What is Osteopathy ?

Osteopathy is a system of diagnosis and treatment for a wide range of medical complaints.  It works with the structure and function of the body, and is based on the principal that the well-being of an individual depends on the skeleton, muscle, ligament and connecting tissues functioning smoothly together.

Osteopathic Treatment

Osteopathic treatment involves work on the soft tissues, physical manipulation, stretching and massage to increase the mobility of the joints, to relieve muscle tension, to enhance the blood and nerve supply to the tissues, and to help your body’s own healing mechanism.  Corrective strengthening and stretching exercises are recommended as well as other self help procedures. A small percentage of people have some soreness for one or two days after treatment, as the tissues recover but if this lasts longer, please give me a call so that I can advise you and if you have any issues with the treatment at all, please contact me.

New Patient information

Your First Consultation

Osteopaths treat each person as an individual; your treatment will be designed around you.

On your first appointment you will be asked a series of questions. Most of the questions are about your immediate problem, we will also ask about any previous problems and your medical history. Some of these questions may not seem relevant, but they will help us to build a full picture of your problem.

Please bring with you any other information, such as M.R.I scans, x-rays or reports you may have.

Please bring a list of any medication you are currently taking. This helps us establish your present medical condition and ensures treatment will complement this. I will then need to examine you.

Depending on the problem, it may be necessary for you to be undressed to your underwear. This enables me to see how the problem is affecting the whole of your body, and what affect your posture has on your condition.

A pair of loose shorts may be worn if you wish and we provide a gown that can be worn.

You will usually be asked to do some simple movements, again so we can assess how your problem is affecting you, but only if these do not cause you too much discomfort.

Depending on the problem you may have to sit or lay on to the treatment table, so that further examination and tests, such as reflexes, sensation and examination of the painful area, can be done.

When this is completed I will discuss the findings with you and give you an idea of what is wrong.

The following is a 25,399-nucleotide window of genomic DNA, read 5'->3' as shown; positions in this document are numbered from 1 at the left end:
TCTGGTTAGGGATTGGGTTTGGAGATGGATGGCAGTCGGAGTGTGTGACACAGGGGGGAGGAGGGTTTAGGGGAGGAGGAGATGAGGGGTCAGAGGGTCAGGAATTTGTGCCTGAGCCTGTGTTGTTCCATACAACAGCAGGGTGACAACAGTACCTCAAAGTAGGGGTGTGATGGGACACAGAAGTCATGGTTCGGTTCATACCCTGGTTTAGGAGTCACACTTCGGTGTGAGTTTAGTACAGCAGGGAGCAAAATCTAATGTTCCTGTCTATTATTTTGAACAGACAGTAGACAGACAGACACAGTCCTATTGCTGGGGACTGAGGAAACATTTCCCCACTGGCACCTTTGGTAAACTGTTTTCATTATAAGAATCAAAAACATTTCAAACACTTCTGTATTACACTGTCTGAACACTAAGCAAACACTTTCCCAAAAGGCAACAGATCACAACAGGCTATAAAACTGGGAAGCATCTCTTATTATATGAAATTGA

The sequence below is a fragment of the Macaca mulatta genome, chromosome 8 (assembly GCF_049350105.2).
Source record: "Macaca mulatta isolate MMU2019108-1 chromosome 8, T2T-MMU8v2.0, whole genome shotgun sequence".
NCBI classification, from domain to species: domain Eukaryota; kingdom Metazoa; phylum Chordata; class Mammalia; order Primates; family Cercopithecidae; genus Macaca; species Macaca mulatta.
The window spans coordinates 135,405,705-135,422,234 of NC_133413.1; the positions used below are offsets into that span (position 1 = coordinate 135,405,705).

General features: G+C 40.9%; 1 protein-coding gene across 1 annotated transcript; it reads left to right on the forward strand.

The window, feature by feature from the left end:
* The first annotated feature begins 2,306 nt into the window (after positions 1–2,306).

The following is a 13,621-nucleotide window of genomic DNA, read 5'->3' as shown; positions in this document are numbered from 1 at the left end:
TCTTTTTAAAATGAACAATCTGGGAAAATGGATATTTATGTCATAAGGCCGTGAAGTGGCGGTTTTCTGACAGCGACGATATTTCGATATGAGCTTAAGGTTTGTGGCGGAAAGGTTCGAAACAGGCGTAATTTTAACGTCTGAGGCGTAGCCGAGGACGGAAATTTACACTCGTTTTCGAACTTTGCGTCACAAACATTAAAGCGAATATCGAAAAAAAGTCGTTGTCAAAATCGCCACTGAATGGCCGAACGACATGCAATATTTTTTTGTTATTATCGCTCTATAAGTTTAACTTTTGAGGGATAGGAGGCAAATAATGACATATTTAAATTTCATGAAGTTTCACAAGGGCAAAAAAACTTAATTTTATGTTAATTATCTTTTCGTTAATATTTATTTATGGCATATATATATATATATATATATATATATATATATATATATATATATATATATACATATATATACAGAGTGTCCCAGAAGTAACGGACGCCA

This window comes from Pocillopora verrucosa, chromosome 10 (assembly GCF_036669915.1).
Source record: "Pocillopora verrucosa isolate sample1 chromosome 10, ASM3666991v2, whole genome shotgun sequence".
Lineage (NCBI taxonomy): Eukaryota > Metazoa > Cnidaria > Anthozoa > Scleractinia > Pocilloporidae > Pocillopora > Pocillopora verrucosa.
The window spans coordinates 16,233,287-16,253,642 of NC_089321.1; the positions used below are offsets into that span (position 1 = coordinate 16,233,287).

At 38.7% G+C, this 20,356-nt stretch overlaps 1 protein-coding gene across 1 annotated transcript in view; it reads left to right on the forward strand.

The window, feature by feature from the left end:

Once a diagnosis has been made I will explain my findings with you. I will then explain the treatment I would recommend for you and answer any questions you may have. 

 What do Osteopaths treat ?

Some typical conditions treated include

  • back shoulder & neck pain
  • sports injuries 
  • sciatica   
  • repetitive strain injuries
  • trapped nerves
  • tennis elbow
  • knee pain
  • frozen shoulder
  • foot problems
  • hip problems
  • golfer’s elbow
  • tendonitis
Muscle Activation

Muscle activation is a way of balancing the body’s musculo-skeletal function and helps to prevent future injuries.

Sometimes our muscles are a split second slow at activating when we ask them to, for example, when we are walking, the core or stabilising muscles in the leg that we are standing on have to work the instant we ask them to.  If one or more of the muscles are late in ‘fireing up’ or ‘switching on’ a strain can occur in other muscles, ligaments and joints, or any combination of these.  This then leads to strain or injury resulting in pain.  

If a stabilising muscle isn’t doing its job properly, then another muscle has to take over, so for example, if the hip flexors aren’t firing up quickly enough, the front thigh muscle takes over to stabilise the hips and pelvis when their main job is to stabilise the knee.  Then other muscles have to help to stabilise the knee and become less efficient at their own function and so it goes on.

Muscle activation is a way of firing up the muscles so that the muscle that should stabilise us, do so when they are asked and the muscles that move our body and limbs can do their job, without having to do the job of stabilising us.

Functional Fascia Taping FFT

Fascia is a band or sheet of connective tissue, primarily made up of collagen fibres beneath the skin that attaches, stabilises, encloses, and separates muscles and other internal organs.  Fascia is classified by layer, as superficial fascia, deep fascia and visceral or parietal fascia or by their functions and anatomical location.  

Many problems thought to be muscle, ligament or joint pains can be caused by tightening or strain to the fascia and applying a taping, a certain way, can ease the pain of superficial fascia problems.  In conjunction with treatment FFT can be very effective at speeding up recovery times.

All Osteopaths in the UK must be registered with the General Osteopathic Council (GOsC), which sets and promotes high standards of competency, and safety.